VexTrio: The Uber of Cybercrime – Brokering Malware for 60+ Affiliates

The threat actors behind ClearFake, SocGholish, and dozens of other actors have established partnerships with another entity known as VexTrio as part of a massive “criminal affiliate program,” new findings from Infoblox reveal.

The latest development demonstrates the “breadth of their activities and depth of their connections within the cybercrime industry,” the company said, describing VexTrio as the “single largest malicious traffic broker described in security literature.”

VexTrio, which is believed to be have been active since at least 2017, has been attributed to malicious campaigns that use domains generated by a dictionary domain generation algorithm (DDGA) to propagate scams, riskware, spyware, adware, potentially unwanted programs (PUPs), and pornographic content.

This also includes a 2022 activity cluster that distributed the Glupteba malware following an earlier attempt by Google to take down a significant chunk of its infrastructure in December 2021.

In August 2023, the group orchestrated a widespread attack involving compromised WordPress websites that conditionally redirect visitors to intermediary command-and-control (C2) and DDGA domains.

What made the infections significant was the fact that the threat actor leveraged the Domain Name System (DNS) protocol to retrieve the redirect URLs, effectively acting as a DNS-based traffic distribution (or delivery or direction) system (TDS).

VexTrio is estimated to operate a network of more than 70,000 known domains, brokering traffic for as many as 60 affiliates, including ClearFake, SocGholish, and TikTok Refresh.

“VexTrio operates their affiliate program in a unique way, providing a small number of dedicated servers to each affiliate,” Infoblox said in a deep-dive report shared with The Hacker News. “VexTrio’s affiliate relationships appear longstanding.”

Not only can its attack chains can include multiple actors, VexTrio also controls multiple TDS networks to route site visitors to illegitimate content based on their profile attributes (e.g. geolocation, browser cookies, and browser language settings) in order to maximize profits, while filtering out the rest.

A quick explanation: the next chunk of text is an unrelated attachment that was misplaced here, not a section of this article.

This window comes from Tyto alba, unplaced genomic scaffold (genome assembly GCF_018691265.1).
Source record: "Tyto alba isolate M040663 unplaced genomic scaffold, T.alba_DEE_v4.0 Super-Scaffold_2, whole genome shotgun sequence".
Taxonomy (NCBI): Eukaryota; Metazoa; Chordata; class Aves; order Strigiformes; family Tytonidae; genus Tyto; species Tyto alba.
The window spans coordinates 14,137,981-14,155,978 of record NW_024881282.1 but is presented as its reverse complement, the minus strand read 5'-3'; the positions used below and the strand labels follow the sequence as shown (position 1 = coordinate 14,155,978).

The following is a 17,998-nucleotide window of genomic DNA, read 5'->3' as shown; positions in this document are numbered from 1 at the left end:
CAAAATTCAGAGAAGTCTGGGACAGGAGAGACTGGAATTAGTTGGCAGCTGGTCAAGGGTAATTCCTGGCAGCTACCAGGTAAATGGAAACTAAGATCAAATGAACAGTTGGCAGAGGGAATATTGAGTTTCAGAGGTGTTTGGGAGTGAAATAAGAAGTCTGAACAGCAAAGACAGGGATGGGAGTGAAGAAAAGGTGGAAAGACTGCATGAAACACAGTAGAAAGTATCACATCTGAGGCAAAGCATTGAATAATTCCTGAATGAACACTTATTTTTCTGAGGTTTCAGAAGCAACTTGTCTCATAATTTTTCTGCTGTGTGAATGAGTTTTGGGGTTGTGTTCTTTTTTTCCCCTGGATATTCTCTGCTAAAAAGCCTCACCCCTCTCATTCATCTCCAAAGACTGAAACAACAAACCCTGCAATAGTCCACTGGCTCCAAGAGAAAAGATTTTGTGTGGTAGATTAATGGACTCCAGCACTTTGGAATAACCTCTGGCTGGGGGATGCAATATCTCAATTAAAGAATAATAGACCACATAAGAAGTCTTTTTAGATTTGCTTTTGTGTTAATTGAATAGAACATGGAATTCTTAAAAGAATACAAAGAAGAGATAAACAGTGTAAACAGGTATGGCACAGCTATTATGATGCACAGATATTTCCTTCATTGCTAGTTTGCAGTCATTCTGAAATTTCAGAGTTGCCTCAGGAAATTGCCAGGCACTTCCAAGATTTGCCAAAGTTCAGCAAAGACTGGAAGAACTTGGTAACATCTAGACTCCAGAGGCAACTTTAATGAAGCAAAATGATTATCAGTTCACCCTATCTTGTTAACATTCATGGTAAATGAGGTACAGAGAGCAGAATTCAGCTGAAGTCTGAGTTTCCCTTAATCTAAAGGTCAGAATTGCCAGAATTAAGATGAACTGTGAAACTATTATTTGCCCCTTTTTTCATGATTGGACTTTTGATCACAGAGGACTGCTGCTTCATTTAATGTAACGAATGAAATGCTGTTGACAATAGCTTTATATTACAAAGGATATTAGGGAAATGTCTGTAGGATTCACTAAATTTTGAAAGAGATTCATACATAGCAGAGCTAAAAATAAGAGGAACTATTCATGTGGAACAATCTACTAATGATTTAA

These attacks feature infrastructure owned by different parties wherein participating affiliates forward traffic originating from their own resources (e.g., compromised websites) to VexTrio-controlled TDS servers. In the next phase, this traffic is relayed to other fraudulent sites or malicious affiliate networks.

“VexTrio’s network uses a TDS to consume web traffic from other cybercriminals, as well as sell that traffic to its own customers,” the researchers said. “VexTrio’s TDS is a large and sophisticated cluster server that leverages tens of thousands of domains to manage all of the network traffic passing through it.”

The VexTrio-operated TDS comes in two flavors, one which is based on HTTP that handles URL queries with different parameters, and another based on DNS, the latter of which began to be first put to use in July 2023.

It’s worth noting at this stage that while SocGholish (aka FakeUpdates) is a VexTrio affiliate, it also operates other TDS servers, such as Keitaro and Parrot TDS, with the latter acting as a mechanism for redirecting web traffic to SocGholish infrastructure.

According to Palo Alto Networks Unit 42, Parrot TDS has been active since October 2021, although there is evidence to suggest that it may have been around as early as August 2019.

“Websites with Parrot TDS have malicious scripts injected into existing JavaScript code hosted on the server,” the company noted in an analysis last week. “This injected script consists of two components: an initial landing script that profiles the victim, and a payload script that can direct the victim’s browser to a malicious location or piece of content.”

The injections, in turn, are facilitated by the exploitation of known security vulnerabilities in content management systems (CMS) such as WordPress and Joomla!

The attack vectors adopted by the VexTrio affiliate network for gathering victim traffic is no different in that they primarily single out websites running a vulnerable version of the WordPress software to insert rogue JavaScript into their HTML pages.

In one instance identified by Infobox, a compromised website based in South Africa was found to be injected with JavaScript from ClearFake, SocGholish, and VexTrio.

That’s not all. Besides contributing web traffic to numerous cyber campaigns, VexTrio is also suspected to carry out some of its own, making money by abusing referral programs and receiving web traffic from an affiliate and then reselling that traffic to a downstream threat actor.

“VexTrio’s advanced business model facilitates partnerships with other actors and creates a sustainable and resilient ecosystem that is extremely difficult to destroy,” Infoblox concluded.

“Due to the complex design and entangled nature of the affiliate network, precise classification and attribution is difficult to achieve. This complexity has allowed VexTrio to flourish while remaining nameless to the security industry for over six years.”

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